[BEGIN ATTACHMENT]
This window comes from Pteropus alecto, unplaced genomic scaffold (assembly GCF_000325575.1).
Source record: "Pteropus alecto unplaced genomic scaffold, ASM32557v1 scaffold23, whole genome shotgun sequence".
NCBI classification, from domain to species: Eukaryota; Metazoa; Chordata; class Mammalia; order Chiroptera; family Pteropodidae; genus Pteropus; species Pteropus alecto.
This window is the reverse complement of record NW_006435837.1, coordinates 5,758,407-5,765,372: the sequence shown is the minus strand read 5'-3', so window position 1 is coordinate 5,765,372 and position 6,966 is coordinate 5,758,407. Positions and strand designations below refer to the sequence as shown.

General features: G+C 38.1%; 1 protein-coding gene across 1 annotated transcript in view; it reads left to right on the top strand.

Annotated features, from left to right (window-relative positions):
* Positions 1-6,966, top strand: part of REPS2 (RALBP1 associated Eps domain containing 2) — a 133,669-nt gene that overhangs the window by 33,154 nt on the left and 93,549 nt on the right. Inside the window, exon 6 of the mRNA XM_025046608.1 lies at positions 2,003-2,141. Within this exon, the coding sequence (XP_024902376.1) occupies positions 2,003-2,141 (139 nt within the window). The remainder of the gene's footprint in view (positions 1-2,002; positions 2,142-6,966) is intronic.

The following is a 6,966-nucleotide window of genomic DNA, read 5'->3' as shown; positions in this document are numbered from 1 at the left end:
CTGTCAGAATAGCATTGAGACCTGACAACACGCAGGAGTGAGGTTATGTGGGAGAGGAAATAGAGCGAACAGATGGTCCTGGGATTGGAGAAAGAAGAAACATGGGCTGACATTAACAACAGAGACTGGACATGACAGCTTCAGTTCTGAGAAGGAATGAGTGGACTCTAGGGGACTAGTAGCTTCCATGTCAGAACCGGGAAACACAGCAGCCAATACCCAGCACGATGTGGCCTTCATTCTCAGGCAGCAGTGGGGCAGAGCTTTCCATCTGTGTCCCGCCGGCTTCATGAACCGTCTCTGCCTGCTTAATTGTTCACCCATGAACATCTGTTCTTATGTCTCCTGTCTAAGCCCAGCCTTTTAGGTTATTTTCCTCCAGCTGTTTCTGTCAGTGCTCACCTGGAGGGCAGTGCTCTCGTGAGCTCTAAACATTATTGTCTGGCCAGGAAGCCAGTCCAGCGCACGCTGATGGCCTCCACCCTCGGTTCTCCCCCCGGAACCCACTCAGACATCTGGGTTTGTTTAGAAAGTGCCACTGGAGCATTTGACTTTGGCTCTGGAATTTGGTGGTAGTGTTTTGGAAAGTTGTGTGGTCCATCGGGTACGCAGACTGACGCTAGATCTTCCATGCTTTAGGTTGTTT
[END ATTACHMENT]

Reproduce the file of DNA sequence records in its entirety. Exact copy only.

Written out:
This window comes from Pteropus alecto, unplaced genomic scaffold (assembly GCF_000325575.1).
Source record: "Pteropus alecto unplaced genomic scaffold, ASM32557v1 scaffold23, whole genome shotgun sequence".
NCBI classification, from domain to species: Eukaryota; Metazoa; Chordata; class Mammalia; order Chiroptera; family Pteropodidae; genus Pteropus; species Pteropus alecto.
This window is the reverse complement of record NW_006435837.1, coordinates 5,758,407-5,765,372: the sequence shown is the minus strand read 5'-3', so window position 1 is coordinate 5,765,372 and position 6,966 is coordinate 5,758,407. Positions and strand designations below refer to the sequence as shown.

General features: G+C 38.1%; 1 protein-coding gene across 1 annotated transcript in view; it reads left to right on the top strand.

Annotated features, from left to right (window-relative positions):
* Positions 1-6,966, top strand: part of REPS2 (RALBP1 associated Eps domain containing 2) — a 133,669-nt gene that overhangs the window by 33,154 nt on the left and 93,549 nt on the right. Inside the window, exon 6 of the mRNA XM_025046608.1 lies at positions 2,003-2,141. Within this exon, the coding sequence (XP_024902376.1) occupies positions 2,003-2,141 (139 nt within the window). The remainder of the gene's footprint in view (positions 1-2,002; positions 2,142-6,966) is intronic.

The following is a 6,966-nucleotide window of genomic DNA, read 5'->3' as shown; positions in this document are numbered from 1 at the left end:
CTGTCAGAATAGCATTGAGACCTGACAACACGCAGGAGTGAGGTTATGTGGGAGAGGAAATAGAGCGAACAGATGGTCCTGGGATTGGAGAAAGAAGAAACATGGGCTGACATTAACAACAGAGACTGGACATGACAGCTTCAGTTCTGAGAAGGAATGAGTGGACTCTAGGGGACTAGTAGCTTCCATGTCAGAACCGGGAAACACAGCAGCCAATACCCAGCACGATGTGGCCTTCATTCTCAGGCAGCAGTGGGGCAGAGCTTTCCATCTGTGTCCCGCCGGCTTCATGAACCGTCTCTGCCTGCTTAATTGTTCACCCATGAACATCTGTTCTTATGTCTCCTGTCTAAGCCCAGCCTTTTAGGTTATTTTCCTCCAGCTGTTTCTGTCAGTGCTCACCTGGAGGGCAGTGCTCTCGTGAGCTCTAAACATTATTGTCTGGCCAGGAAGCCAGTCCAGCGCACGCTGATGGCCTCCACCCTCGGTTCTCCCCCCGGAACCCACTCAGACATCTGGGTTTGTTTAGAAAGTGCCACTGGAGCATTTGACTTTGGCTCTGGAATTTGGTGGTAGTGTTTTGGAAAGTTGTGTGGTCCATCGGGTACGCAGACTGACGCTAGATCTTCCATGCTTTAGGTTGTTT